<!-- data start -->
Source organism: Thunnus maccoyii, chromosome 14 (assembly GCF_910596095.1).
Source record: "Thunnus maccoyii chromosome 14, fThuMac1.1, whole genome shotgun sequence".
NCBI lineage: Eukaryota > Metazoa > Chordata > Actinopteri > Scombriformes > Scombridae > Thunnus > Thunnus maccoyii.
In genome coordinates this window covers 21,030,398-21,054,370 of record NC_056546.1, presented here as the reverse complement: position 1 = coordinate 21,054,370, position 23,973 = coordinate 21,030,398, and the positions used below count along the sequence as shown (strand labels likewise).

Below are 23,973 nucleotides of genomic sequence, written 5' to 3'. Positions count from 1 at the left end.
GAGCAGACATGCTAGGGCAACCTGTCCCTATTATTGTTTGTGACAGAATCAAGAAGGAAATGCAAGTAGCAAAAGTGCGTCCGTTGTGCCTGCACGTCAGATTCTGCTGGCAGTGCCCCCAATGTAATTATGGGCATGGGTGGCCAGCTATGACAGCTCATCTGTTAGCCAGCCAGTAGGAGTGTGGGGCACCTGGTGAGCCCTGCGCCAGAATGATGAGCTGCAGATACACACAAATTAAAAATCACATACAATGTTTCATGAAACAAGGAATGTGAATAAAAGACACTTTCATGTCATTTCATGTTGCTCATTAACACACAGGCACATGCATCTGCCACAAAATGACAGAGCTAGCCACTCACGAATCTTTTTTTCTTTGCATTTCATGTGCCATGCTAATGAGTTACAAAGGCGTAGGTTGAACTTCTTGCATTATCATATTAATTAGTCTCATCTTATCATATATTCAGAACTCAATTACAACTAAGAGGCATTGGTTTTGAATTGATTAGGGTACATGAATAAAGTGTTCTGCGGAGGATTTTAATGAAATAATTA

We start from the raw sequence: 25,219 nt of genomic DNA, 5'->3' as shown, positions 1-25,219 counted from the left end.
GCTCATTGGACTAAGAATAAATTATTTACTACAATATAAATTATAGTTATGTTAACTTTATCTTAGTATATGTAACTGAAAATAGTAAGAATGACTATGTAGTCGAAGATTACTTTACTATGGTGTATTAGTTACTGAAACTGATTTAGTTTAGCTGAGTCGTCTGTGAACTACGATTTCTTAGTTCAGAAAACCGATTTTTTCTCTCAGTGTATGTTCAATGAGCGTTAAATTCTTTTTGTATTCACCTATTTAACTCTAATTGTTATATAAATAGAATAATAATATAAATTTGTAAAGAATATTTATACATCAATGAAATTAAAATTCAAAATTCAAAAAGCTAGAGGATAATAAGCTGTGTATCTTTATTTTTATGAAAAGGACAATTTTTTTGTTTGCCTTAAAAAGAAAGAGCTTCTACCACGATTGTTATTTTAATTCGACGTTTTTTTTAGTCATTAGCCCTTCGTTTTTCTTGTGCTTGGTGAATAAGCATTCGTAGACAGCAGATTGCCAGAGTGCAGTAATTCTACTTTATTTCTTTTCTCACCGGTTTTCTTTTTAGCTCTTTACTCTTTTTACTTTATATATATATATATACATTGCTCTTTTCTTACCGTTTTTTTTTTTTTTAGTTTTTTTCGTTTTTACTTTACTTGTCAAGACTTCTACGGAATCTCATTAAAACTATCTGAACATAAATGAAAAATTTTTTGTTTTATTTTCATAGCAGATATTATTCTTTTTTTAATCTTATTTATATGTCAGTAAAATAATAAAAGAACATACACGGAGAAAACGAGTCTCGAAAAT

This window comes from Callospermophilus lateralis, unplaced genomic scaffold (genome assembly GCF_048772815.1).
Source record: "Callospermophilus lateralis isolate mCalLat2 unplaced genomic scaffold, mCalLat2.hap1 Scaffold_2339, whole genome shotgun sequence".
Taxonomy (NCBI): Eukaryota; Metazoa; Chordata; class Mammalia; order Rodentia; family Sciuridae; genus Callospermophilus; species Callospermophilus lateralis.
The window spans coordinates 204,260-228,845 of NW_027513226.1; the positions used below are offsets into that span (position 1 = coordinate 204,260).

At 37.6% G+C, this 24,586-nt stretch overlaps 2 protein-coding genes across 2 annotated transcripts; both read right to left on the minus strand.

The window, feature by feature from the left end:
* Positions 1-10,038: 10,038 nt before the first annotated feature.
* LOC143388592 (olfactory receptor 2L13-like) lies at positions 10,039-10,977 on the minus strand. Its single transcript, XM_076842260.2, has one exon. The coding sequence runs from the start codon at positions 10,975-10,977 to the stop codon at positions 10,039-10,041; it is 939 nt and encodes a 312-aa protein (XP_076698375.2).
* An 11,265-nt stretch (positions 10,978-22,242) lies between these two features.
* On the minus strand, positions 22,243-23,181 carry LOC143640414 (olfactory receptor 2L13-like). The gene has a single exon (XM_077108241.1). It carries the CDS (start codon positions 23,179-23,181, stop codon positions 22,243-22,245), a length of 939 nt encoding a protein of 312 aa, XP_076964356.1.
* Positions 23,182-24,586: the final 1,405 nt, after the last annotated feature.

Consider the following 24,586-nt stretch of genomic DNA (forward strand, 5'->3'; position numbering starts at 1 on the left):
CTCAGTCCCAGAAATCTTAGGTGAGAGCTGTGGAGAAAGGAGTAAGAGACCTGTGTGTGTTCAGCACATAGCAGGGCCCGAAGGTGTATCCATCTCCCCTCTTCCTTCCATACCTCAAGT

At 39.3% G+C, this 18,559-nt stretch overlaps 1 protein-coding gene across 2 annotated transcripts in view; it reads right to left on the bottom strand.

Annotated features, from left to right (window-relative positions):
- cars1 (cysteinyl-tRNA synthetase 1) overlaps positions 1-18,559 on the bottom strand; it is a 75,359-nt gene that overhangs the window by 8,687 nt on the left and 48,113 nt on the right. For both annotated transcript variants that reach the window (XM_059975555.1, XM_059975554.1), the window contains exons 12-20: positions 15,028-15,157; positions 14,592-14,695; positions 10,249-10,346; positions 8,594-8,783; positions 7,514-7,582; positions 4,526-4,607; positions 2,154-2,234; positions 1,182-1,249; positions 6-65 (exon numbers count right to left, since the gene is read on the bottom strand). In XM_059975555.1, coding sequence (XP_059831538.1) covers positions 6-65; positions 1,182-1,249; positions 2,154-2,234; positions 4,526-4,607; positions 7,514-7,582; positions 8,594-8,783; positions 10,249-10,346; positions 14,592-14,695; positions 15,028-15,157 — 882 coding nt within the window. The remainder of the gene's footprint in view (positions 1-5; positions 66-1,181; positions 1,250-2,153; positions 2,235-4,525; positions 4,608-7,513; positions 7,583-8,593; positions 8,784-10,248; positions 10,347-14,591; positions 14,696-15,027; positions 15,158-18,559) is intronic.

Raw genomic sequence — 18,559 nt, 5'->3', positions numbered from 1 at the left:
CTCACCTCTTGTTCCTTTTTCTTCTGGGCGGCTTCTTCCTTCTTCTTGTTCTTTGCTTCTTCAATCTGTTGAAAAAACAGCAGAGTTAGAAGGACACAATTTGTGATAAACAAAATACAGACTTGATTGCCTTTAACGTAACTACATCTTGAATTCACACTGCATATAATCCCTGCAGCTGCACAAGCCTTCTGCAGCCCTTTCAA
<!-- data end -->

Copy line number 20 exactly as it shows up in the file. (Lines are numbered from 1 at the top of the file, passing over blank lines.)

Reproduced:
Consider the following 24,586-nt stretch of genomic DNA (forward strand, 5'->3'; position numbering starts at 1 on the left):